Yo puedo escalar los Andes solo
Por ir a contar tus lunares
Which translates to:
I can climb the Andes alone
to go and count your moles
“Escalar” means to climb, “los Andes” obviously refers to the Andes mountains (remember, Shakira is Colombian and the Andes cut right through Colombia), a “lunar” in this case is a mole or beauty mark.
Contigo celebro y sufro todo
Y mis males
Lo ro lo le lo le
Lo ro lo le lo le
Estoy a tus pies
With you I celebrate and suffer everything
The good times and the bad
le ro lo le etc. etc.
You know that I’m at your feet.
“Contigo” is a contraction of “con” and “tú” (you would never say “con tú”, you’d always say “contigo”), “celebrar” means to celebrate, “suffrir” means to suffer, so far so good.
Now we come to “alegrías” and “males”, which is where it gets tricky because there isn’t really a good direct English translation of either of these words, “joy” is pretty close for “alegría” but it more literally means “happy things” or “happy times” depending on the context, and the same thing with “males” which is the plural of “mal” which is normally an adjective that simply means “bad”, though it can also be a noun, as it is in this case, that means “bad things” or “bad times”.
Lastly, you see the previously mentioned “saber” being used here to state a fact: that she’s at his feet (“sabes que estoy a tus pies”).
Contigo, mi vida
Quiero vivir la vida
Lo que me queda de vida
Quiero vivir contigo
With you, my dear [lit. “life”]
I want to live life
What I have left of life
I want to live with you
You see “contigo” again, “vida” literally means “life” and in this first use (“contigo, mi vida”) it’s used to refer to her lover, she’s say that he’s “her life”, then it’s immediately used in its literal sense, I’m sure on purpose, sort of like someone saying “I love you, my love” where “love” is first used as a verb and then as a pronoun.
She then says “Lo que me queda de vida”: we’ve discussed what it means when you see “lo” used like this in the previous ‘La Tortura’ post, but we’ll quickly revisit it: “lo” is a direct object pronoun used in a way in Spanish that’s kind of hard to explain, but it’s sort of like how we use “that” in a very specific context: “that which is”, so in this case “lo que _____” means “that which ______”, so “lo que me queda de vida” literaly means “that which I have left of life”, got it?
Oh, and in case you didn’t figure it out, “quedar” means “to be left or remain”, so in this case with it being reflexive towards “me”, it means “what’s left to me / what remains for me”.
Suerte que es tener labios sinceros
Para besarte con mas ganas
Suerte que mis pechos sean pequeños
Y no los confundas con montañas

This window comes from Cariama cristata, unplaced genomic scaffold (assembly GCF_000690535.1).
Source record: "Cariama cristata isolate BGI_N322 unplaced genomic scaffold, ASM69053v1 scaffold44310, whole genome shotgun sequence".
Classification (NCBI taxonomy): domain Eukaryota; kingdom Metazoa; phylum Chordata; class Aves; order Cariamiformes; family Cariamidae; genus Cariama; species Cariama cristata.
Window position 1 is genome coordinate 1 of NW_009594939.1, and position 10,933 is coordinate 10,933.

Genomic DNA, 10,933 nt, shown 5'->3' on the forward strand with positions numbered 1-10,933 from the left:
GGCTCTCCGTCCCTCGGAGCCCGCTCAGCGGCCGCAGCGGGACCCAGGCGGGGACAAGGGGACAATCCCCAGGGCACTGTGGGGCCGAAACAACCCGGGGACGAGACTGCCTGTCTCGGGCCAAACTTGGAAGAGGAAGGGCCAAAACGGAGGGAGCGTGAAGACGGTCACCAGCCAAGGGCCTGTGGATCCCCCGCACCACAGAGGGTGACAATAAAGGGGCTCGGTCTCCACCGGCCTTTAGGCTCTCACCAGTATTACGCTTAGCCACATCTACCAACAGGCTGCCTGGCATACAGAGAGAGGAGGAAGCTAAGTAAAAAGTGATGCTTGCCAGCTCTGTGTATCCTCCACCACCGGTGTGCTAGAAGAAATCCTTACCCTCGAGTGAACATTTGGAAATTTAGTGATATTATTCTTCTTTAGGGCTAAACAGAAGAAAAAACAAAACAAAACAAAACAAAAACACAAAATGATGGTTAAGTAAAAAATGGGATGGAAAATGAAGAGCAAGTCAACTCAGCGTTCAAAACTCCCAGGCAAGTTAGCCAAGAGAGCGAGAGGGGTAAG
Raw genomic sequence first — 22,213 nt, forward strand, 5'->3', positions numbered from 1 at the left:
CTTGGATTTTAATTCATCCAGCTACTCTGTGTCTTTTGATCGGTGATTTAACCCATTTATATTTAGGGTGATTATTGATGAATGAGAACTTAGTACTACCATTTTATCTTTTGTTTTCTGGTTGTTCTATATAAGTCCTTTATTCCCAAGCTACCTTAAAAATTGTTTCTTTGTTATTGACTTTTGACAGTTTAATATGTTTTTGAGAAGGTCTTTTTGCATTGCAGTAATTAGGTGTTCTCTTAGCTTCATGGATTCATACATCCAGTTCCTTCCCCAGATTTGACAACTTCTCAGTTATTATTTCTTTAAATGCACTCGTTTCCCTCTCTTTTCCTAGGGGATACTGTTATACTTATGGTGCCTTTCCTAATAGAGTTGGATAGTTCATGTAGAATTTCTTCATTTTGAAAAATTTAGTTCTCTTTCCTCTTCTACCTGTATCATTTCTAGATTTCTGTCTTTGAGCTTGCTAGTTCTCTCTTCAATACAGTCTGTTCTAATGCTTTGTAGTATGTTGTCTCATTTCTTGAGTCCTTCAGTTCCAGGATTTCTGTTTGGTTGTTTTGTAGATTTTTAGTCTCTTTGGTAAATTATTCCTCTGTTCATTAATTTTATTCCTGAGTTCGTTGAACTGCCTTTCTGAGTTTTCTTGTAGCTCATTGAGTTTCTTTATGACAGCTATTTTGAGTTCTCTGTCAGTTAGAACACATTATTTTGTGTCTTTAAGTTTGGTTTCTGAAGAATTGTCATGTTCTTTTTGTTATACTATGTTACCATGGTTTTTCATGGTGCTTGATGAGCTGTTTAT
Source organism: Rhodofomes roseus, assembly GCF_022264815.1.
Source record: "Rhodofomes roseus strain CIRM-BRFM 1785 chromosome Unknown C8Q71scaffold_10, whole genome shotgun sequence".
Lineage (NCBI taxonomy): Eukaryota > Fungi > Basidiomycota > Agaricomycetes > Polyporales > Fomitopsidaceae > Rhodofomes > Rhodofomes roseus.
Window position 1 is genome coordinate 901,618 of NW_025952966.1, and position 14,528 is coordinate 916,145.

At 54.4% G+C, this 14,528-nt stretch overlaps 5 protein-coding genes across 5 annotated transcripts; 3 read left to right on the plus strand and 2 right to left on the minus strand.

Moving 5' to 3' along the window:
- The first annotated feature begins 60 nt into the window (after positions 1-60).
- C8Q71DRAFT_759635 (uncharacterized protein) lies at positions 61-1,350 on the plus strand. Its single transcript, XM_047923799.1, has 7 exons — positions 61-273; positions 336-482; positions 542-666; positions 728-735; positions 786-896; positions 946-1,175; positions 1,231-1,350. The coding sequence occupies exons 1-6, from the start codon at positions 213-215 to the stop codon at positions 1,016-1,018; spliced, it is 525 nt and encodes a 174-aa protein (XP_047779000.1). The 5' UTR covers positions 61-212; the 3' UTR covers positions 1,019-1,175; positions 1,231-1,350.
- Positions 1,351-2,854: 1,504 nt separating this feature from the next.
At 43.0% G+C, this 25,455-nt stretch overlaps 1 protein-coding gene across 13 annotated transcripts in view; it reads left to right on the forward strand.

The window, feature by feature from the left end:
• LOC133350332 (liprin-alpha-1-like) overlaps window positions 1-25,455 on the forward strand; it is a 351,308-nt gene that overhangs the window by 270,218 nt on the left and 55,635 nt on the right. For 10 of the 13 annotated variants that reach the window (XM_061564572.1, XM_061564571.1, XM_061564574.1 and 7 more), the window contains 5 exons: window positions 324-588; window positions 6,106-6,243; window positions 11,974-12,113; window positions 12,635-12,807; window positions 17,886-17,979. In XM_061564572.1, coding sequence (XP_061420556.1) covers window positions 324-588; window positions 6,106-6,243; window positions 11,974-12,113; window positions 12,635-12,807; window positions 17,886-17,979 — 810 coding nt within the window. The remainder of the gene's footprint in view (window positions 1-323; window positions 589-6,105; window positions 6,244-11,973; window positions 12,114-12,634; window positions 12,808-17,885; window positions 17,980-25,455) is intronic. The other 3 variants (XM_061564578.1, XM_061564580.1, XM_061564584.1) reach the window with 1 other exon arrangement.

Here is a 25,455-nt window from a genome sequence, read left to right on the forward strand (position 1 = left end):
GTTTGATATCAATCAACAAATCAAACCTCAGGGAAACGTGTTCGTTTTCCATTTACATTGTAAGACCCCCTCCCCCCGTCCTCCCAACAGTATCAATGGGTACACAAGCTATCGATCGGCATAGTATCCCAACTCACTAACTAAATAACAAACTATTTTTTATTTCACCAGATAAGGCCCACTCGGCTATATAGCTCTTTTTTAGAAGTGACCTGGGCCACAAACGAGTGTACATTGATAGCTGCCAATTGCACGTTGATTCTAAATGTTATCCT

And that translates to:
It’s lucky that I have sincere lips
So I can kiss you passionately
Lucky that my breasts are small
And that you don’t confuse them with mountains
“Labio” means “lip”, “sincero”, as you’ve likely guessed, means “sincere” or “honest”. “Besar” means “to kiss”, and tacking the “te” on the end means “to kiss you”.
Now, the “con mas ganas” part is the one that’s going to require a bit of explanation: much to my consternation, I can’t find a Spanish dictionary anywhere that recognizes “ganas” as a noun, but it is a noun and it’s used as a noun here in this particular instance. Normally it would be the present “tu” form of “ganar“, which means “to win”, but not in this case. I personally, from experience and context, would translate it as “enthusiasm”, “appetite”, or “passion”, and now I just tried plugging it into a couple translation engines and they recognize it as a noun and all three of them (Google, Yahoo, and Babel) define it as “desire” which is one I didn’t think of and would probably work just as well as my translation of “passion” in that I could’ve translated that sentence as: “So I can kiss you with more desire”.
After that we get to…boobies! Indeed. No clue why she says this, but she does: “pechos” means “breasts” (in the sense of a woman’s breasts), but do remember that “pecho”, singular, just means “chest” in the normal sense (I know you want to know so I’ll tell you: “tetas” is how you say “tits” or “boobs”). “Los” is the plural of the previously explained direct object pronoun “lo” and refers to her breasts, “confundir” means “to confuse”, and “montaña” means “mountain”. Next!
The following stanza is:
Suerte que herede las piernas firmes
Para correr si me hace falta,
Y estos dos ojos que me dicen
Que han de llorar cuando te vayas
It’s lucky that I inherited strong legs
so that I can run if I need to
and these two eyes tell me
that they have to cry when you leave
Now we run into a verb you likely haven’t heard before, “heredar“, which means “to inherit” and isn’t especially notable except for the fact that you don’t hear it often – it can mean to inherit either money or a certain physical or personality trait from your parents. “Pierna” is “leg”, “firma” means “strong” or “firm” depending on the context (in this case I think “strong” makes more sense, though they do look quite firm as well 😀 ).